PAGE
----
Meta disbands protein-folding team in shift towards commercial AI
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Meta has axed a team that used artificial intelligence to create the first database of more than 600mn protein structures, in a signal the company is abandoning purely scientific projects in favour of building moneymaking AI products.
The social media giant had employed a group of about a dozen scientists on a project called ESMFold, which trained a large language model capable of processing vast amounts of biological data to predict protein structures. The effort has been lauded by those involved in the development of new drugs and treatments.
In a previously unreported move, the ESMFold group was disbanded this spring as part of broader lay-offs across the company, three people familiar with the restructuring said.
Though the protein-folding team was small compared with the thousands of AI scientists and engineers still employed at Meta, the move to axe their project showed the company’s desire to abandon blue-sky research in favour of AI projects that can generate revenues, the people familiar with the matter added.
“Meta has tried to align its research strategy to understand more how to create advanced intelligence that can help Meta as a business, rather than just some curiosity projects,” said Yaniv Shmueli, a former research scientist and engineering manager at Meta AI who worked on ESMFold.
Under what chief executive Mark Zuckerberg has described as its “year of efficiency”, Meta has undergone significant restructuring in recent months. This includes a flattening of the management structure and job cuts affecting about 20,000 staff, following calls from investors to focus on profitability and growth.
Meta was one of the earliest big tech groups to invest in artificial intelligence. It set up its Fundamental AI Research (Fair) lab in 2013 to work on research in the area, hiring leading academics in the space.
Over the years, it has published papers and been recognised in the scientific community for advances in AI. However, it has begun to lag rivals such as OpenAI, Microsoft and Google, which all have consumer-facing chatbots that wield generative AI.
Meta’s new focus is to harness its longstanding research and development in the space to create products that jump on the hype around generative AI, a technology that can produce convincing paragraphs of humanlike text, as well as images and video.
A generative AI team headed by Meta’s product chief Chris Cox was set up in February, which now has more than several hundred staffers, including people who transferred from Fair, according to two people with knowledge of the matter.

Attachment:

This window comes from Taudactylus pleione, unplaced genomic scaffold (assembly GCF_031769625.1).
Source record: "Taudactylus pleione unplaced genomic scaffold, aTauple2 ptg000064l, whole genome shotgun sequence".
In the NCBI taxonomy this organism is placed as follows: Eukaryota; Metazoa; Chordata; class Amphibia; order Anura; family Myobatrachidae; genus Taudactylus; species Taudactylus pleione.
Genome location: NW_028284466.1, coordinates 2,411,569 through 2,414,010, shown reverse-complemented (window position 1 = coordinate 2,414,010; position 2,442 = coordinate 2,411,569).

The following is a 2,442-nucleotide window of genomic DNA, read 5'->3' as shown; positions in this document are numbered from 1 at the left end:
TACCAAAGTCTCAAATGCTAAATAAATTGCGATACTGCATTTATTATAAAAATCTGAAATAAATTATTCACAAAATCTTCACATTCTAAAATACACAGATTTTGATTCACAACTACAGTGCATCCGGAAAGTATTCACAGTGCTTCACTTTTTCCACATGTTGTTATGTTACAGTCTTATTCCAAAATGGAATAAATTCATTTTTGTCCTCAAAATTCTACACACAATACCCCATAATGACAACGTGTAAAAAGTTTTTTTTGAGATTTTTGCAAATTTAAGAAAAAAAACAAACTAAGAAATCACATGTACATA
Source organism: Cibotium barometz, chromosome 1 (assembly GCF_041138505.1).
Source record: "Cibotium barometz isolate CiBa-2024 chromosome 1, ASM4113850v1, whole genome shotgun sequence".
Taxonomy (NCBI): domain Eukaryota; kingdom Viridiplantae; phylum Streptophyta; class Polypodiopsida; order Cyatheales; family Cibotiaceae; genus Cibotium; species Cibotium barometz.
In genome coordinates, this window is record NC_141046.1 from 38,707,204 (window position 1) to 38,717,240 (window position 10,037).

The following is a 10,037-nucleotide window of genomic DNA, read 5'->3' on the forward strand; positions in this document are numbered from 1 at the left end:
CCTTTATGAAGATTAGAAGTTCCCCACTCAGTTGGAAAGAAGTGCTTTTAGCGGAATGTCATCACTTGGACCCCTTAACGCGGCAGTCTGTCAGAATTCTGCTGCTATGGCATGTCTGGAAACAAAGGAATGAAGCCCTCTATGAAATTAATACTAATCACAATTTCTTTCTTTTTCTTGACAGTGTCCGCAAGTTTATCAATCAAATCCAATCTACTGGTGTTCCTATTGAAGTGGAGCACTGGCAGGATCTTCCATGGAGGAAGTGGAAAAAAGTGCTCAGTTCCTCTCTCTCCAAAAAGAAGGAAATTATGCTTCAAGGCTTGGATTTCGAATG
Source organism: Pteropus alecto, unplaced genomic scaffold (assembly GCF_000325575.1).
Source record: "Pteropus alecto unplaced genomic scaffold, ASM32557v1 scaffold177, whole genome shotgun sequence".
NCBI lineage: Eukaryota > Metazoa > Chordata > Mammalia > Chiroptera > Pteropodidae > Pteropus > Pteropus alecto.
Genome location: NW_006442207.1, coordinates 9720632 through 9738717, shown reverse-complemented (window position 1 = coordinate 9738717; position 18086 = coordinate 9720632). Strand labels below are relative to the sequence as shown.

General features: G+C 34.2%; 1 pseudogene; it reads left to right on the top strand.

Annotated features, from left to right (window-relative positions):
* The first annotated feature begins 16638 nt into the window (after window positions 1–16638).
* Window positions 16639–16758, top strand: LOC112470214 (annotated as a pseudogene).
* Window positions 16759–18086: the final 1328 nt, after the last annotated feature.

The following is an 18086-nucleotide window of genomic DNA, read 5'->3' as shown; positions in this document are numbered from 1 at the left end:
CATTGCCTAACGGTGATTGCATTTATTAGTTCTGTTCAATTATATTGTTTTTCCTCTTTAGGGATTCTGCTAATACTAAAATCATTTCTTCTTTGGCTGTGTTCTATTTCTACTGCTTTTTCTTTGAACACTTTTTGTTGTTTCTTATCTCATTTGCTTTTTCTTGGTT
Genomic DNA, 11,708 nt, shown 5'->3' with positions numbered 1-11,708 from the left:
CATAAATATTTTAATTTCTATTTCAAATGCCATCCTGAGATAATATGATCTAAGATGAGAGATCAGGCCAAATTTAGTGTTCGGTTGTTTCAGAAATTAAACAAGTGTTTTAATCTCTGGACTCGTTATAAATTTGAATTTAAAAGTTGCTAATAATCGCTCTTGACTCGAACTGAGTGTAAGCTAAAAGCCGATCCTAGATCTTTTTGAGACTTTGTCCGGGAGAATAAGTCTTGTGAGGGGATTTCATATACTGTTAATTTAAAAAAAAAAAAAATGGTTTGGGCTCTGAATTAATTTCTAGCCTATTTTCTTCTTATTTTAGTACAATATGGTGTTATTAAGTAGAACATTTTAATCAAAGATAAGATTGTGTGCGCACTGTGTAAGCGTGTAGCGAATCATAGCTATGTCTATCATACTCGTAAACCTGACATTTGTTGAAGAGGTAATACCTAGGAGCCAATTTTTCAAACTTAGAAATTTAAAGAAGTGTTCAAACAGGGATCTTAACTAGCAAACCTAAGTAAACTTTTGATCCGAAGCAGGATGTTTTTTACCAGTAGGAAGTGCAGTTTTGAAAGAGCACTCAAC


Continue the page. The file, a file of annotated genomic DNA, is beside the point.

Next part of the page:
The Financial Times reported last week that Meta was planning to launch a range of chatbots in the style of different personas as soon as September, in an effort to catch up to competitors.
“Meta remains committed to Fair conducting exploratory research based on open science,” said Joelle Pineau, vice-president of AI research at Meta. “Projects graduating from Fair and moving into other areas of our business has always been a component of how the team operates. This enables us to apply learning and techniques from Fair’s AI research in products.”
Some company insiders said, however, that the academic culture within the Fair lab was partly to blame for Meta’s late arrival to the generative AI boom, because there was insufficient collaboration both between researchers and with the rest of the company.
Tensions also extended regionally, as Meta AI staff in Europe and the US battled to work on top projects and train models, these people added. The company was now trying to reconfigure its Fair research to fit with the aims of the “GenAI” team, one person said.
Meta researchers in November last year released the first database of more than 600mn metagenomic protein structures, known as the ESM Metagenomic Atlas. Metagenomics is the study of little-known proteins in samples from environments across the earth, including microbes in the soil, ocean and human bodies.
The work was considered a rival to DeepMind’s protein-folding prediction technology, AlphaFold, considered a scientific breakthrough in 2020 and comparable to lab methods in its accuracy.
Meta’s ESMFold project trained a large language model to learn evolutionary patterns and generate accurate structure predictions directly from the DNA sequence of a protein. The AI was up to 60 times faster, although less accurate, than AlphaFold.
Meta created an open-source database that allowed scientists to retrieve specific protein structures relevant to their work easily, and said it hoped the work would “fuel further scientific progress”.
Concerns have been raised by academics over whether, in the long term, Meta will still absorb the costs to keep the database running, as well as another service that allows scientists to run the ESM algorithm on new protein sequences.
“Large tech companies may have an advantage in being able to deploy computation resources at scale very quickly and support computationally expensive services for scientists,” said Tim Hubbard, professor of bioinformatics at King’s College London, although he added that he anticipated academics would find ways to continue with such work.
Meta did not confirm whether the service would be maintained in the future, but said the data was at present still available for the research community to use.